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Businesses called to actively support conflict prevention in East Africa

23 July 2015, Zanzibar – The Intergovernmental Authority on Development’s (IGAD) Conflict Early Warning and Response Mechanism (CEWARN) and the Global Peace Foundation (GPF) in collaboration with the Government of Zanzibar, the East African Community (EAC) and Common Market for Eastern and Southern Africa (COMESA) convened a business leaders roundtable, “Addressing the nexus between Business and Peace,” on July 22, 2015 in Zanzibar.

GPLC 2015 East Africa - Group Business - Photo credit: CEWARN
Business leaders roundtable group photo at East Africa conference in Zanzibar.
Photo Credit: CEWARN

The seminar formed part of the agenda of the GPF’s Global Leadership Conference 2015 with the theme “Promoting Peace security and Sustainable Development in East Africa: A Call for Moral and Innovative Leadership.”

The Business leaders’ roundtable seminar that brought together senior representatives of IGAD, EAC, COMESA, the African Union, political analysts and business leaders was presided over by the Secretary General of EAC, Ambassador Richard Sizebera. Ambassador Sizebera stated that there is sufficient data from the region that illustrate conclusively the nexus between peace, business and development and cited statistics on the economic cost of the recent crisis in Burundi as well as the toll the threat of terrorism is having on the tourism industry in Kenya.

Dr.Edwin Kaganda speaks at business roundtable at Global Peace conference.
Dr. Edwin Kaganda speaks at the business roundtable.
Photo Credit: CEWARN

The seminar was comprised of a series of expert presentations that made a strong case for a more proactive and direct support from the private sector in conflict mitigation in the East and Horn of Africa region due to the strong mutually reinforcing relationship between of thriving businesses and peace.

CEWARN Director Mr. Richard Barno stated that the East and Horn of Africa regions have huge development potential which is being undermined by violent conflict. He also recognized the huge potential business has in terms of finances, expertise and influence that can be tapped into for peace building and conflict prevention. He added that businesses have a key role in promoting human security through delivery of basic public services and promoting inclusive development. He further highlighted the untapped potential of partnerships for peace with privately owned media given media’s critical role in peace efforts and conflict mitigation.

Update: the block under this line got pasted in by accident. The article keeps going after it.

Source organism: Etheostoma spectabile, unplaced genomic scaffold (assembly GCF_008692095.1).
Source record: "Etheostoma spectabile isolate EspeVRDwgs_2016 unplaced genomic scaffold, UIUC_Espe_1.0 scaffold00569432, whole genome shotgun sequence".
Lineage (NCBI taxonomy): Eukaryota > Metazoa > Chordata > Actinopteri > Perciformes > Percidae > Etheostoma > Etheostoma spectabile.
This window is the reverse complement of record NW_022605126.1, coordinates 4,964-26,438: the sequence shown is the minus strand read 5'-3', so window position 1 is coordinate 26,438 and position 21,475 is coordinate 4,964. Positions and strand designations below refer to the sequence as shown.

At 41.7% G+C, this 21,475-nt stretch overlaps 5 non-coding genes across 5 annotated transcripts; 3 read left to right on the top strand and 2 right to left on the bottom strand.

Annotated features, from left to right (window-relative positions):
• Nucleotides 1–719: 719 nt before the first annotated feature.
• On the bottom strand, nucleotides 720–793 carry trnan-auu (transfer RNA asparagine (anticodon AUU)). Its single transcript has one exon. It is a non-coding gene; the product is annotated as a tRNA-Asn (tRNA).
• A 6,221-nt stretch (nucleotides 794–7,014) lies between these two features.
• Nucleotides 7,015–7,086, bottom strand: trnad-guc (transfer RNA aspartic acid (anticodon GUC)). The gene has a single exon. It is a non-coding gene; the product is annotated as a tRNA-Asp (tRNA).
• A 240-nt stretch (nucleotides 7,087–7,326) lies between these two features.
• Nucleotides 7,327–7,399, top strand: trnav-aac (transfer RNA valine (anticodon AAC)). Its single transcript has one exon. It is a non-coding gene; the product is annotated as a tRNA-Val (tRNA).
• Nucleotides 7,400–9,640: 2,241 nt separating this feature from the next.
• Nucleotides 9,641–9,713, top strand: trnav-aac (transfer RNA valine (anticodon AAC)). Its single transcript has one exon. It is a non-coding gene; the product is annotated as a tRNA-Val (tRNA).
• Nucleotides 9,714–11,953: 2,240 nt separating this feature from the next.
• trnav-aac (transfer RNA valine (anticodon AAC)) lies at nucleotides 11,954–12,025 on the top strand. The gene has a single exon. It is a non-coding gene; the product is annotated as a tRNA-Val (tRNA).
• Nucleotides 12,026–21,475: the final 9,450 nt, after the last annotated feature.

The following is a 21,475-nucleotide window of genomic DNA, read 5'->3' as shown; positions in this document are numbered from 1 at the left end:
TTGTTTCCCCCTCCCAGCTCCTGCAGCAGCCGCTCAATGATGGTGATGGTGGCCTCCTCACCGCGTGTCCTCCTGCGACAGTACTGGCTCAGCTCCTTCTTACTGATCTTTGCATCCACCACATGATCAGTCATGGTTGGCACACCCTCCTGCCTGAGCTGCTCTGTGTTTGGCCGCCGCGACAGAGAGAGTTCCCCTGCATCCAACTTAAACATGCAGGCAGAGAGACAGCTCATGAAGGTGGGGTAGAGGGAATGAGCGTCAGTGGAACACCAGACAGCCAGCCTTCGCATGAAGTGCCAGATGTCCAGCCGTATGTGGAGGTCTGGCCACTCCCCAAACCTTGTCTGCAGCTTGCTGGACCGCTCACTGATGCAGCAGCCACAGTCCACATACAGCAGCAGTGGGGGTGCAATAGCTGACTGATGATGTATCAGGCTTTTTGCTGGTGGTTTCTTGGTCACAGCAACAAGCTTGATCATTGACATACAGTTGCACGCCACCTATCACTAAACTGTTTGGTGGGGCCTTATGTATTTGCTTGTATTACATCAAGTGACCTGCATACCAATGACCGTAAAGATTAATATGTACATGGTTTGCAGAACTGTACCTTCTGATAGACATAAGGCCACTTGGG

Speaker from business roundtable at global peace conference in Zanzibar.
A speaker discusses the potential of economic development in East Africa.
Photo Credit: CEWARN

Mr. Barno stressed the need for the private sector to engage proactively in democratization, governance and conflict mitigation initiatives – and not shy away from investing in conflict prone areas. He also underlined the need for investment in early warning mechanisms that are crucial for timely response to violent conflicts.

Other issues raised in the seminar included the need for the private sector to empower the region’s large youth population as a strategy of averting violent conflicts. The Seminar also recognized existing frameworks in IGAD, EAC, COMESA and the African Union for engagement with the private sector that can be leveraged to have businesses directly support peace building and conflict mitigation/ resolution programmes. These frameworks include the IGAD Business Forum, the East African Business Council, COMESA’s Trading for Peace and Youth Entrepreneurship Programmes as well as the AU’s African Solidarity initiative that has been conceived as a mechanism for mobilizing resources within the continent to support countries emerging out of conflict.

Mrs. Beatrice Hamusonde Comesa speaks at Business Forum GPLC 2015 East Africa
Mrs. Beatrice Hamusonde Comesa present ideas of solving corruption in business
communities within East Africa. Photo Credit: CEWARN

Experts present at the seminar also raised the need to address the negative impact businesses could have on peace through acts of corruption and illegitimate business activities related to extractive industries; private military and security companies and financing terrorism among others.

The key outcomes of the roundtable included a recommendation for the convening of an EAC/ Horn of Africa Private Sector Summit as well as the scaling up of CEWARN Peace Dividends (amenities that serve as connectors for communities affected by conflict) to benefit more citizens in the Horn and East Africa regions. There was also consensus that a special focus should be paid to small and medium enterprises as avenues for promoting the peace agenda.

This report was generated by Ms. Tigist Hailu, PR and Communications Officer, IGAD’s Conflict Early Warning and Response Mechanism (CEWARN) of IGAD Tigist.hailu@cewarn.org